California Native Plant Society - Orange County

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California Native Plant Society - Orange County

Chapter Meeting: September 2015

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Wild by Nature: Sowing Seeds for Spring Wildflowers

Speaker: Genevieve Arnold

Date: September 17, 2015 (doors open 6:45 pm, Speaker at 7:30 pm)

Location: Duck Club, Irvine (Directions)

In Southern Genevieve ArnoldGenevieve ArnoldCalifornia, fall is the prime time for sowing wildflower seed in the garden. Our State’s famed spring-blooming annuals provide an array of colors and forms – and perform well in many garden spaces, from meadows to mixed beds and borders to containers. This presentation offers tips and tricks on soil preparation and sowing techniques; and an illustrated overview of the speaker’s most-beloved species. Come and learn how to use California wildflower seeds to create and maintain a stunning native plant garden around your home!

Genevieve Arnold is the Seed Program Manager for Theodore Payne Foundation. Previously, she served as the Seed Conservation Program and Research Plant Collections technician at Rancho Santa Ana Botanic Garden. Genny has been working with California native seeds for over 10 years. She enjoys the beauty of the native garden in all its phases, including the magical stage of fruit and seed development as well as viewing California native plants and flowers in their natural habitats on the trails of southern California.

Conservation Report: July/August 2015

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•AT TALBERT:  See, contact

•AT PETERS CYN:  See, contact

ACTION NOW:  If you are familiar with either of these parks, please contact its link, above, to have input into the planning for its future.

ALISO CREEK WATERSHED:  GOOD NEWS!!!!  The new Aliso Canyon Preserve protects two properties, totaling 151 acres, in southerly Laguna Beach. The Preserve is the final open space connection between the south end of the Laguna Greenbelt, Aliso and Wood Canyons Wilderness Park, and the sea. It features generally unsullied terrain of chaparral, grassland, and coastal sage scrub, and allows for several important wildlife movement corridors. Several special status plant and animal species are known within a one-mile radius of the study area.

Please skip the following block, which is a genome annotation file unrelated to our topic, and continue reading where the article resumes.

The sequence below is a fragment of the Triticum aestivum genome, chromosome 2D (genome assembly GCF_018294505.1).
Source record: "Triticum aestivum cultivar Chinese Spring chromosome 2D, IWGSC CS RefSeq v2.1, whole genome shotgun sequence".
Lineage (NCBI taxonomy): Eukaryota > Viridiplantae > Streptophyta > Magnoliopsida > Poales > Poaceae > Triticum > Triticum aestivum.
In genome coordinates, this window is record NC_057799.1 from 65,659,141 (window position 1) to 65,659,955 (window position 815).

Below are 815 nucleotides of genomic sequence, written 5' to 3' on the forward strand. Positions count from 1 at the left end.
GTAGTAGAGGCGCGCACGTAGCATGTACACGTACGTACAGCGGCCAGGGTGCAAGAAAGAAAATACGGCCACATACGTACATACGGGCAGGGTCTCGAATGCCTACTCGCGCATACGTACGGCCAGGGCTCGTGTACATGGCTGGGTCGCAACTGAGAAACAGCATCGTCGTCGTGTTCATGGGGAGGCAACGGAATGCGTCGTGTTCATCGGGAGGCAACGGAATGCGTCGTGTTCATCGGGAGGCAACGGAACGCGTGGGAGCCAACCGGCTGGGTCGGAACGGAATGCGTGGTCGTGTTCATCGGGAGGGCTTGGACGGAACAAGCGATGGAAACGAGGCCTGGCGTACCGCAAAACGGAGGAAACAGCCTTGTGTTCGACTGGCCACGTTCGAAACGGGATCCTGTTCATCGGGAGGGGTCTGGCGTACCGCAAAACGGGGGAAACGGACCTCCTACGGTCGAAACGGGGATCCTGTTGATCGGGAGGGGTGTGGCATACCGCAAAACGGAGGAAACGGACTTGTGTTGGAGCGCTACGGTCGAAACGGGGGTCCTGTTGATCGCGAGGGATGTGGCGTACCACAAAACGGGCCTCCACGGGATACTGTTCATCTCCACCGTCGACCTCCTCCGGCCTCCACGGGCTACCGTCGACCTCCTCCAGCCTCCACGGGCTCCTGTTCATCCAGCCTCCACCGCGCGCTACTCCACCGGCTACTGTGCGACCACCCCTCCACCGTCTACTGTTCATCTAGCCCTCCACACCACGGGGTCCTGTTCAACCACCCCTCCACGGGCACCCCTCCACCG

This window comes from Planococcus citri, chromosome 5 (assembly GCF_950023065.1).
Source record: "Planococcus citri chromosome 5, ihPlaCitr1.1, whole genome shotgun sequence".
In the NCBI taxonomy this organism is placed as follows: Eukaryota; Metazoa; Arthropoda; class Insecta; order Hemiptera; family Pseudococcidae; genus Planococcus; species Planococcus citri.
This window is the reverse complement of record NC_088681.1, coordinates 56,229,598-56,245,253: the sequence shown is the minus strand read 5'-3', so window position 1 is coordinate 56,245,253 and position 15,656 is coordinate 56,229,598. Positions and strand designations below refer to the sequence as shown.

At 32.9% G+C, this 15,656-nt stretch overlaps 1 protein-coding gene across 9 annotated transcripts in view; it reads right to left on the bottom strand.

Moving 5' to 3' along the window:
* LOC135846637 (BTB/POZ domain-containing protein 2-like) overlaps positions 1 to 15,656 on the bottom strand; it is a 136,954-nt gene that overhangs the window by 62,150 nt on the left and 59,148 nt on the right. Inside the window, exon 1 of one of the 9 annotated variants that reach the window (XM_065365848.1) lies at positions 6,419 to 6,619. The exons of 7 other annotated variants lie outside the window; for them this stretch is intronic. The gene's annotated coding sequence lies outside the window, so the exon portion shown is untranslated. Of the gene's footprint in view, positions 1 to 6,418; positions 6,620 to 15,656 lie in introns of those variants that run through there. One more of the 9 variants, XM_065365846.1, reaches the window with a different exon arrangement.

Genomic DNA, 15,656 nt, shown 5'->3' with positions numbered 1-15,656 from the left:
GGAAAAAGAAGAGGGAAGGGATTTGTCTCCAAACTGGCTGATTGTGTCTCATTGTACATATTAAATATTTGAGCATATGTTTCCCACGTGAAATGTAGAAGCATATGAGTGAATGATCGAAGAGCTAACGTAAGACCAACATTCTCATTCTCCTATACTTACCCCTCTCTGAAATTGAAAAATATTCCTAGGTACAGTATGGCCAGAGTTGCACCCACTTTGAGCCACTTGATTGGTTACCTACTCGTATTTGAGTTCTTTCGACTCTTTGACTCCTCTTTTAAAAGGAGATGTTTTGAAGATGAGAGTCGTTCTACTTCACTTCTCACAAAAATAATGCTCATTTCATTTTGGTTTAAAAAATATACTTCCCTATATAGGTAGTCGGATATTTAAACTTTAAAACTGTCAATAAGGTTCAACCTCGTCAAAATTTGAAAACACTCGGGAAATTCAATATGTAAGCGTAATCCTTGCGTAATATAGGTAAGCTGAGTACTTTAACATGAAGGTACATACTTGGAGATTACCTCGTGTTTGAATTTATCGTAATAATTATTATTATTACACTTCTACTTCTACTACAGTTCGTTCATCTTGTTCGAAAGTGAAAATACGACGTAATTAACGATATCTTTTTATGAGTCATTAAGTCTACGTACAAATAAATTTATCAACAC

This land was acquired as part of the Orange County Transportation Authority's Environmental Mitigation Program. The program was negotiated by a coalition of conservation groups led by Friends of Harbors, Beaches, and Parks, to be part of the Measure M2 approved by Orange County voters in November 2006.


Native Gardener's Corner: July/August 2015

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Native Gardener’s Corner—Members’ Tips, Tricks, and Techniques

This column is a regular newsletter feature offering chapter members and local experts a chance to briefly share information on many things related to gardening with natives. Answers are listed in order received.

Our question for this newsletter is: What strategies are you currently using to save water in this drought (gray water, special irrigation heads, smart controller, etc.) and how are those efforts working for you?”

Nancy Harris - “We installed a hot water recirculating pump years ago. It can be set on a timer for the hours you need hot water. We take Navy showers and not every day. Washing clothes every two weeks with new machines. Our whole yard is planted in drought tolerant plants. Unfortunately we have a pool and vegetable garden, which negates the saving of a lot of water. If we ever get some rain we can install a rain barrel for the vegetable garden.”